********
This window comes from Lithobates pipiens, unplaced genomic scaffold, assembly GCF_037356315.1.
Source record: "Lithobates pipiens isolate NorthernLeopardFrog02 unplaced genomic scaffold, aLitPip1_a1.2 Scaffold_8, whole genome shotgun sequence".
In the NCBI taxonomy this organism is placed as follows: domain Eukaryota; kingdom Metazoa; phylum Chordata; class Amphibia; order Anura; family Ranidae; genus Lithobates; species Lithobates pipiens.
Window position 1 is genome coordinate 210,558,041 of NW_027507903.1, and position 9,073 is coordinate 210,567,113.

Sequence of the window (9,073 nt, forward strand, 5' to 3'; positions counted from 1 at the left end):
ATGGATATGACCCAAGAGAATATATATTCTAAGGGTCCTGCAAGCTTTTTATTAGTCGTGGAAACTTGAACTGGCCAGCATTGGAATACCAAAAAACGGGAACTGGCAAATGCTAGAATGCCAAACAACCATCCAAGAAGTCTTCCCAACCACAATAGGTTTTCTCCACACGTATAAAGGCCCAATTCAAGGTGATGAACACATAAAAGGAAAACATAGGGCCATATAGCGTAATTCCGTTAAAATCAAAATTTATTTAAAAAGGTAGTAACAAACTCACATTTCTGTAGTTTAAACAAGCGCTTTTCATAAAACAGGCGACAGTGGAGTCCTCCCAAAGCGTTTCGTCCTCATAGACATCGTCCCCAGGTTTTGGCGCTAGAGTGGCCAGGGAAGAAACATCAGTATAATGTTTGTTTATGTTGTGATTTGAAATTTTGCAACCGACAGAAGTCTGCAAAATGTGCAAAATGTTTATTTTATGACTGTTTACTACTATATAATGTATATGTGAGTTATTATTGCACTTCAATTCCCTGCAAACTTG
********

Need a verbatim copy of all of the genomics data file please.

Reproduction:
This window comes from Lithobates pipiens, unplaced genomic scaffold, assembly GCF_037356315.1.
Source record: "Lithobates pipiens isolate NorthernLeopardFrog02 unplaced genomic scaffold, aLitPip1_a1.2 Scaffold_8, whole genome shotgun sequence".
In the NCBI taxonomy this organism is placed as follows: domain Eukaryota; kingdom Metazoa; phylum Chordata; class Amphibia; order Anura; family Ranidae; genus Lithobates; species Lithobates pipiens.
Window position 1 is genome coordinate 210,558,041 of NW_027507903.1, and position 9,073 is coordinate 210,567,113.

Sequence of the window (9,073 nt, forward strand, 5' to 3'; positions counted from 1 at the left end):
ATGGATATGACCCAAGAGAATATATATTCTAAGGGTCCTGCAAGCTTTTTATTAGTCGTGGAAACTTGAACTGGCCAGCATTGGAATACCAAAAAACGGGAACTGGCAAATGCTAGAATGCCAAACAACCATCCAAGAAGTCTTCCCAACCACAATAGGTTTTCTCCACACGTATAAAGGCCCAATTCAAGGTGATGAACACATAAAAGGAAAACATAGGGCCATATAGCGTAATTCCGTTAAAATCAAAATTTATTTAAAAAGGTAGTAACAAACTCACATTTCTGTAGTTTAAACAAGCGCTTTTCATAAAACAGGCGACAGTGGAGTCCTCCCAAAGCGTTTCGTCCTCATAGACATCGTCCCCAGGTTTTGGCGCTAGAGTGGCCAGGGAAGAAACATCAGTATAATGTTTGTTTATGTTGTGATTTGAAATTTTGCAACCGACAGAAGTCTGCAAAATGTGCAAAATGTTTATTTTATGACTGTTTACTACTATATAATGTATATGTGAGTTATTATTGCACTTCAATTCCCTGCAAACTTG